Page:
were registered in South Africa in 2015 but this figure may not show the whole picture, says digital security services company Gemalto.
The company has released its Breach Level Index which shows that, globally, 3.6 billion data records have been exposed since 2013.
These data breaches are focused on gaining access to personal information that can be sold illicitly for financial gain, said the company.
While SA registered just five attacks last year, Gemalto said that the number of attacks do not always relate to the number of personal records exposed.
“Despite cyber crime growing around the world and in Africa, the number of attacks in South Africa is still very low compared to the rest of the world," Neil Cosser, identity and data protection manager for Africa at Gemalto, told Fin24.
"This doesn’t mean that we aren’t a target for hackers, but simply that very few data breaches are made public and can therefore be quantified in the Breach Level Index,” said Cosser.
South Korea, for example, had three breaches that exposed 43 million records, according to Gemalto.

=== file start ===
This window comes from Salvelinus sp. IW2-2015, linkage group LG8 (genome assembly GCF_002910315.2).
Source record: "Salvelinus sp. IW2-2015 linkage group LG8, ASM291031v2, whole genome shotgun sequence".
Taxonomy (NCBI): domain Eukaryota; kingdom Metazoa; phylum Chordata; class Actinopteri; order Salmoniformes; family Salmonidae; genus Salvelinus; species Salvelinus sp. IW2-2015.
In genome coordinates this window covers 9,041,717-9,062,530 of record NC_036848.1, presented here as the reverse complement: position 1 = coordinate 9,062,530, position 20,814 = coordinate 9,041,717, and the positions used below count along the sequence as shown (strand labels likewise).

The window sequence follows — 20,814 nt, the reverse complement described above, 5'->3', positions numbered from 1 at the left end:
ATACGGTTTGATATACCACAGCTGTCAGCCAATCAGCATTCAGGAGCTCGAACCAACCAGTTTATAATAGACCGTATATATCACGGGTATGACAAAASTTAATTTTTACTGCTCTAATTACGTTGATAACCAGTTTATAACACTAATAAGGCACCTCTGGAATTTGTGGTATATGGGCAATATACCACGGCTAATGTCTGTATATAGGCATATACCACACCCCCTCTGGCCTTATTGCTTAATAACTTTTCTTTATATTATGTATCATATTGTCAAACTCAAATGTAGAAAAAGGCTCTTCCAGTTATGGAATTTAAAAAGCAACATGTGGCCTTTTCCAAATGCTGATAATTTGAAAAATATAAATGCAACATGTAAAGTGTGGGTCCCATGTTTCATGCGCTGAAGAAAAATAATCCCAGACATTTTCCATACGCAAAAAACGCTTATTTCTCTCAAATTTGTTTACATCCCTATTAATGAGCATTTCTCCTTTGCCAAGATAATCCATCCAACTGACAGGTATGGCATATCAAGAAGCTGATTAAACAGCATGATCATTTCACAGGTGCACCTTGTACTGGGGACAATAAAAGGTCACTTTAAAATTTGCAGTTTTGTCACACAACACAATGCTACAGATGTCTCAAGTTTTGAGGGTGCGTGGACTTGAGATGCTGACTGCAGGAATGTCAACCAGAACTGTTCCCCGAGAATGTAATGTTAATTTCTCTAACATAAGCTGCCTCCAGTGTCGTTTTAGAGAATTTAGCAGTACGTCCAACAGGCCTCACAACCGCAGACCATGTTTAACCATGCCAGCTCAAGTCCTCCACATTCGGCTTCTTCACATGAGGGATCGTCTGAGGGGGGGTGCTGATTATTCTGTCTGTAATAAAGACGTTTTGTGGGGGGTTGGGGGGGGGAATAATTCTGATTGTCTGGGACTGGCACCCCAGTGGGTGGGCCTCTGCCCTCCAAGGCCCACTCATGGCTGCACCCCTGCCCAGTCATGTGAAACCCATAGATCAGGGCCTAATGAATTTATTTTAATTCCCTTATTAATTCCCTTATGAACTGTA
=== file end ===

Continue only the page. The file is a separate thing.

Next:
But Cosser argued that until legislation compelled South African organisations to make data breaches public, the perception would continue that the country is insulated from hackers.
“Because breaches can have high impact on brand reputation, many companies are still tempted not to disclose these as they are not legally required to," said Cosser.
“Based on the above, the need for greater regulation in South Africa has never been clearer – as per trends being seen in the rest of the world,” Cosser added.
Companies in SA that do get hacked risk being unaware of it. Just 38% of South African companies have organisational measures in place to prevent unauthorised data loss, according to information security company Trustwave.
Meanwhile, another information security firm Wolfpack Risk has estimated that the loss to cyber crime in SA stands at R2.5bn during 2012/2013 financial year.
“The danger of the digital world is that attacks or data theft can happen unnoticed. Cyber attacks are getting more and more sophisticated and it can often take a few years for a company to realise it has been hacked,” said Cosser.
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